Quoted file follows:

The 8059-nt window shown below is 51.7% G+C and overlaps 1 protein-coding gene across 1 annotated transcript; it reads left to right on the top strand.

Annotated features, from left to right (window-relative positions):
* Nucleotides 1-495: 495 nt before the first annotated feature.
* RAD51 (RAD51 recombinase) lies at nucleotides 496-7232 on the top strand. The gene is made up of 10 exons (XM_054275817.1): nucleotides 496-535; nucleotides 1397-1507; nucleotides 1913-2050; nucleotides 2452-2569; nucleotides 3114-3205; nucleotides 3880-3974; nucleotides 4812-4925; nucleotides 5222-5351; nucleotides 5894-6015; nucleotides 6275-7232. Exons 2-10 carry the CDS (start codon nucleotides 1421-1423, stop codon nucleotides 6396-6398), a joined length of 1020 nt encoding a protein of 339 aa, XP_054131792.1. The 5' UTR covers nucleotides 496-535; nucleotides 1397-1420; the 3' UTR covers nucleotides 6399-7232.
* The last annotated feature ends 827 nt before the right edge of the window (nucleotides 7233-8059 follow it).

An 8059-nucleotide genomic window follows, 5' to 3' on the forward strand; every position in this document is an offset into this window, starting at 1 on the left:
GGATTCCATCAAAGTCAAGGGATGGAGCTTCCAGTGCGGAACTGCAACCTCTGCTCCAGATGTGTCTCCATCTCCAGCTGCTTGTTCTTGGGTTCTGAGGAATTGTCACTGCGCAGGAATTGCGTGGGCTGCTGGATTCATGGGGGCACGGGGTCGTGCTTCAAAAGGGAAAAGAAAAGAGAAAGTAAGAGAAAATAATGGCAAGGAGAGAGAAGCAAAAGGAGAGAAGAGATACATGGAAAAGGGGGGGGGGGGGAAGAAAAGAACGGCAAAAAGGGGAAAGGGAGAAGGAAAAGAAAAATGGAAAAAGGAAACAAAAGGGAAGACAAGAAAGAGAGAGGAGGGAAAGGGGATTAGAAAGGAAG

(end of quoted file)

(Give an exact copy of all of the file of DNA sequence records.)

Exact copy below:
The 8059-nt window shown below is 51.7% G+C and overlaps 1 protein-coding gene across 1 annotated transcript; it reads left to right on the top strand.

Annotated features, from left to right (window-relative positions):
* Nucleotides 1-495: 495 nt before the first annotated feature.
* RAD51 (RAD51 recombinase) lies at nucleotides 496-7232 on the top strand. The gene is made up of 10 exons (XM_054275817.1): nucleotides 496-535; nucleotides 1397-1507; nucleotides 1913-2050; nucleotides 2452-2569; nucleotides 3114-3205; nucleotides 3880-3974; nucleotides 4812-4925; nucleotides 5222-5351; nucleotides 5894-6015; nucleotides 6275-7232. Exons 2-10 carry the CDS (start codon nucleotides 1421-1423, stop codon nucleotides 6396-6398), a joined length of 1020 nt encoding a protein of 339 aa, XP_054131792.1. The 5' UTR covers nucleotides 496-535; nucleotides 1397-1420; the 3' UTR covers nucleotides 6399-7232.
* The last annotated feature ends 827 nt before the right edge of the window (nucleotides 7233-8059 follow it).

An 8059-nucleotide genomic window follows, 5' to 3' on the forward strand; every position in this document is an offset into this window, starting at 1 on the left:
GGATTCCATCAAAGTCAAGGGATGGAGCTTCCAGTGCGGAACTGCAACCTCTGCTCCAGATGTGTCTCCATCTCCAGCTGCTTGTTCTTGGGTTCTGAGGAATTGTCACTGCGCAGGAATTGCGTGGGCTGCTGGATTCATGGGGGCACGGGGTCGTGCTTCAAAAGGGAAAAGAAAAGAGAAAGTAAGAGAAAATAATGGCAAGGAGAGAGAAGCAAAAGGAGAGAAGAGATACATGGAAAAGGGGGGGGGGGGGAAGAAAAGAACGGCAAAAAGGGGAAAGGGAGAAGGAAAAGAAAAATGGAAAAAGGAAACAAAAGGGAAGACAAGAAAGAGAGAGGAGGGAAAGGGGATTAGAAAGGAAG